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THE LIVING DESERT

While the word “desert”may conjure up images of starkly beautiful landscapes, in truth the desert is a diverse ecosystem, filled with unique plant and animal life. For nearly 40 years, The Living Desert has been celebrating and conserving the beauty of the California desert, and teaching visitors about desert environments around the world. Covering more than 1,000 acres in Palm Desert and Indian Wells, the park is home to more than 50 animals and 1,200 varieties of plants, all of which are native to desert environments.

WILDLIFE AND PLANT EXHIBITS

Open-air wildlife exhibits feature both North American and African animals. Giraffes, cheetah, zebras, warthogs, gazelles, and camels are among the wildlife in the African exhibit. The North American habitat includes bighorn sheep, coyotes, foxes and wolves, plus an After Sundown exhibit featuring a darkened hall that houses nocturnal animals.

The Living Desert is particularly proud of its growing family of reticulated giraffes, most recently welcoming a calf in May 2008. The park’s contest to name the calf was won by two Eisenhower Medical Center employees, who chose the name “Maliki,” Swahili for “king.” To see the giraffes up close, be sure to participate in feeding them! Giraffe feeding occurs daily at 10 a.m. (September 1 to June 15).

Visitors will find one of the most complete collections of plants that flourish in harsh desert environments featured in The Living Desert’s many botanical gardens, including specialized gardens like the Hummingbird Garden, with its collection of plants that attract hummingbirds, and the McDonald Butterfly and Wildflower Garden.

SEASONAL ATTRACTIONS

In October, look for the opening of the Marian Miner Cook Hummingbird & Butterfly Pavilion, featuring more than 30 species of butterflies and several types of hummingbirds. Entry to the exhibit costs $2 for visitors who do not have a park membership. October also brings the park’s unique Howl-o-Ween Harvest Happening, which includes interactive displays and a scavenger hunt for children. In late November, the holiday season begins with the Wildlights Holiday Festival, featuring more than 350,000 lights that transform the park into a holiday wonderland.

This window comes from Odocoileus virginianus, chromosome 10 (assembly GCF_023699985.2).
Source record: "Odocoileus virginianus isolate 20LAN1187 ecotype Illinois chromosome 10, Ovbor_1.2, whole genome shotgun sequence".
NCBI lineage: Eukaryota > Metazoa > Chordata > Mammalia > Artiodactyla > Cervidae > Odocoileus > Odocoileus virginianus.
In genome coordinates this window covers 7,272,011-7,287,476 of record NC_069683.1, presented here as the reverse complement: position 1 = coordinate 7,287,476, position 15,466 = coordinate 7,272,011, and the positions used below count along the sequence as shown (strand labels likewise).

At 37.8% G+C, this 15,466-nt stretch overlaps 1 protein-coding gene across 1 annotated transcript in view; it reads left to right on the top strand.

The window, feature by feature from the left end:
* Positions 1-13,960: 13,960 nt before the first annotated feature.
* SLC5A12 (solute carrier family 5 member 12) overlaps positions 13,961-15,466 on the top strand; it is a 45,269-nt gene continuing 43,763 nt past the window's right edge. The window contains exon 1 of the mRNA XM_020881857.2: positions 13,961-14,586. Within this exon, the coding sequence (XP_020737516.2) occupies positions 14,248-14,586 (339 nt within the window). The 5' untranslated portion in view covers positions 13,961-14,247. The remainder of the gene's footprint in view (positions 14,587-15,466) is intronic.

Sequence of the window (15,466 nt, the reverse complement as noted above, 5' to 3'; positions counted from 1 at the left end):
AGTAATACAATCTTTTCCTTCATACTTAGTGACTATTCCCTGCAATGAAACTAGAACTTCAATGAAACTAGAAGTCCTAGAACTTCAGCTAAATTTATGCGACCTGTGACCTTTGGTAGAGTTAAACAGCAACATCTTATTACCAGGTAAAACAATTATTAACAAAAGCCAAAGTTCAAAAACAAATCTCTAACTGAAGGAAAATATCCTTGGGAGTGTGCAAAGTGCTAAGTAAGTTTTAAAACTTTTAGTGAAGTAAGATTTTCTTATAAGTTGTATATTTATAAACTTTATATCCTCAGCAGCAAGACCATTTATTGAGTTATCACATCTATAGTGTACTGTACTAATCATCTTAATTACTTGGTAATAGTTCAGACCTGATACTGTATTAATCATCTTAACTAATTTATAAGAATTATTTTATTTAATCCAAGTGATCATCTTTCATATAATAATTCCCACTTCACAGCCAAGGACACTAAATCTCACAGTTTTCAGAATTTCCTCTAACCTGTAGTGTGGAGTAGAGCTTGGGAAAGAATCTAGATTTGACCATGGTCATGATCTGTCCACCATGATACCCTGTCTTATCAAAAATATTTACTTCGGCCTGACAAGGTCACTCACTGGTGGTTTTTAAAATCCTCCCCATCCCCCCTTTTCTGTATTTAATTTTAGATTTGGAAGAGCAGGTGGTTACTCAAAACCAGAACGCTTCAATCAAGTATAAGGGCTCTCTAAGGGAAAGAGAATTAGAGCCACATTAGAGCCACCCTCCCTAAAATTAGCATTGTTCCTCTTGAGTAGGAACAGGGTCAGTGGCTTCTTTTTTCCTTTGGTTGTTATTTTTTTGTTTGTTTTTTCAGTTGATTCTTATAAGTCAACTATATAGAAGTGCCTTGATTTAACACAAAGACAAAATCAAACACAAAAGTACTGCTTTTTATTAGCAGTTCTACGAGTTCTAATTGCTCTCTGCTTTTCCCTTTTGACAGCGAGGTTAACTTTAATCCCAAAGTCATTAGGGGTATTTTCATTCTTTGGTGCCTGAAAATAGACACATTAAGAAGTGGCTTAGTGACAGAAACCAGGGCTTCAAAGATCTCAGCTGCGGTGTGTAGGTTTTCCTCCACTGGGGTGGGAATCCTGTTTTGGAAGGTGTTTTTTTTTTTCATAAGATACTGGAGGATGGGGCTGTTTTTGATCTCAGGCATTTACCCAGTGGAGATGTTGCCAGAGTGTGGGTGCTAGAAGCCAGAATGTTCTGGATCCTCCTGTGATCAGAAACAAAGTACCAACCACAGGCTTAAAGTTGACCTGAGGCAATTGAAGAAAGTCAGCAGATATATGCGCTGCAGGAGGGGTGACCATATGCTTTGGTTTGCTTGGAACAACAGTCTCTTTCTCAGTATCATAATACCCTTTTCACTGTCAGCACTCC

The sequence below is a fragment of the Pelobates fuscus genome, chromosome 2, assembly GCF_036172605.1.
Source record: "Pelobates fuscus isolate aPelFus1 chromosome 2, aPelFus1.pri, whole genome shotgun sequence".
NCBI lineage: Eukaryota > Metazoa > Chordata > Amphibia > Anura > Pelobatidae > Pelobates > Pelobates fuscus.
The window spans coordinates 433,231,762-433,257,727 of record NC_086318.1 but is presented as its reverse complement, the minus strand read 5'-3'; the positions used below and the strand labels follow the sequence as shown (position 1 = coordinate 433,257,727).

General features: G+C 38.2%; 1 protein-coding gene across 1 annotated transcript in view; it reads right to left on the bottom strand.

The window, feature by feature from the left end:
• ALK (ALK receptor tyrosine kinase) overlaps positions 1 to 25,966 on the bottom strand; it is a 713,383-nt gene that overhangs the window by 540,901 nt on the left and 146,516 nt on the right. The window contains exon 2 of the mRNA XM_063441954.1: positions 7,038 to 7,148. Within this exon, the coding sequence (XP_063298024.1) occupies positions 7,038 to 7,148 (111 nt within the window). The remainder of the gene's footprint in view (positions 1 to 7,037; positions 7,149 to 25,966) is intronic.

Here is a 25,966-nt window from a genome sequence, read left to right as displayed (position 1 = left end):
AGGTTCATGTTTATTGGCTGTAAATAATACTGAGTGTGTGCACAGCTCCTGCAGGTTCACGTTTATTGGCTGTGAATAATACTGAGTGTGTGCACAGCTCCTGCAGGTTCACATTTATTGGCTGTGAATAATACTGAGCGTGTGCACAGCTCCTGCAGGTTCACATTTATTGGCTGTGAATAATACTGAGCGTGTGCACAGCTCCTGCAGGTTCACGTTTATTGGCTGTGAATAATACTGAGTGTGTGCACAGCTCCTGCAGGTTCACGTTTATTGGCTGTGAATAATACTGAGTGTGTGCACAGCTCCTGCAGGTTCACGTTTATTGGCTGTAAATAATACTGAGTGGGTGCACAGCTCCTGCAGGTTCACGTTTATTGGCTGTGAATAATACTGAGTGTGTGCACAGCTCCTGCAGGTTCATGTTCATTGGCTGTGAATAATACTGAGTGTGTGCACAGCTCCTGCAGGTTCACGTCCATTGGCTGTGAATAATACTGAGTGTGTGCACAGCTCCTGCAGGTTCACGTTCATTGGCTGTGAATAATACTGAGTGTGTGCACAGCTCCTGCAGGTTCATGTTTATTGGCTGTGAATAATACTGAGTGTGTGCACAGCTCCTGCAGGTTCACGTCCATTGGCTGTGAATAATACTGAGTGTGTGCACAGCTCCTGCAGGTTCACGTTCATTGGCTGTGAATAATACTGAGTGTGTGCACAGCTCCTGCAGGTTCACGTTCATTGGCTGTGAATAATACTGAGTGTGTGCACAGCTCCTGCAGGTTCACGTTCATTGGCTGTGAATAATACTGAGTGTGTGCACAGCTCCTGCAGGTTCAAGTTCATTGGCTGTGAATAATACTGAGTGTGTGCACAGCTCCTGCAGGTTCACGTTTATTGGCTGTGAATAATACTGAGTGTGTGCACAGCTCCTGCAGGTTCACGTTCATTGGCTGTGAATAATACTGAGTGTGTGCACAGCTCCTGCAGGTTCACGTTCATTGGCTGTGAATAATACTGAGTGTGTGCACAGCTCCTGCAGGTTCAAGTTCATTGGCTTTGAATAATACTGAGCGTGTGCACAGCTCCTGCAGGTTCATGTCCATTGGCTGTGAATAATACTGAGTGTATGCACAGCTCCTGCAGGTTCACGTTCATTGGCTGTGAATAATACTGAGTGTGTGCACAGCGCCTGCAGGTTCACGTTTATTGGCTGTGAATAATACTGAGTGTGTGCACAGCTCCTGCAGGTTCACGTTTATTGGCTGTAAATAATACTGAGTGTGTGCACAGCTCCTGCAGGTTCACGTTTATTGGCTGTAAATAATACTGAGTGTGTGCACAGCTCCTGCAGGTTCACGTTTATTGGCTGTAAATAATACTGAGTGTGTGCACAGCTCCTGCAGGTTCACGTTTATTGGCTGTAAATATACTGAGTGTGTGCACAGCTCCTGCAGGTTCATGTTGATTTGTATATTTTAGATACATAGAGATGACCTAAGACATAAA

TAKING A BREAK

Interested in buying some desert plants for your home? Visit the Palo Verde Garden Center to select from a complete collection of native plants. Or head to the Plaza Gift Shop, or to the Kumbu Kumbu Market, which offers African-themed souvenirs and clothing. Dining options in the park include the Thorn Tree Grill and the casual Meerkat Café.

EDUCATION PROGRAMS AND SPECIAL EVENTS

Dedicated to educating visitors about the unique desert ecosystem, The Living Desert University teaches adult students how to preserve and protect the fragile beauty of the desert through a series of classes. Consider a docent-led tour of the Tennity Wildlife Hospital & Conservation Center to observe veterinary care of animals. Interested in experiencing other desert environments? Sign up for an exciting trip sponsored by The Living Desert. Fascinating destinations include the Grand Canyon, Death Valley and Mexico’s Copper Canyon.

PLANNING YOUR VISIT

The Living Desert is open from 9 a.m. to 5 p.m. from September 1 through June 15, with limited hours during the summer months. The park is closed on December 25. Gates close at 4 p.m., and park officials recommend that visitors allow three to four hours for a visit. To ensure a safe and comfortable experience, be mindful of the desert environment. Consider visiting in the morning, when it is cooler and the animals are more active. Comfortable clothing, walking shoes, sunscreen and a hat are essential, and winter temperatures may warrant a sweater or jacket. Remember to drink plenty of water. A shuttle is available for $6 to transport visitors throughout the park.

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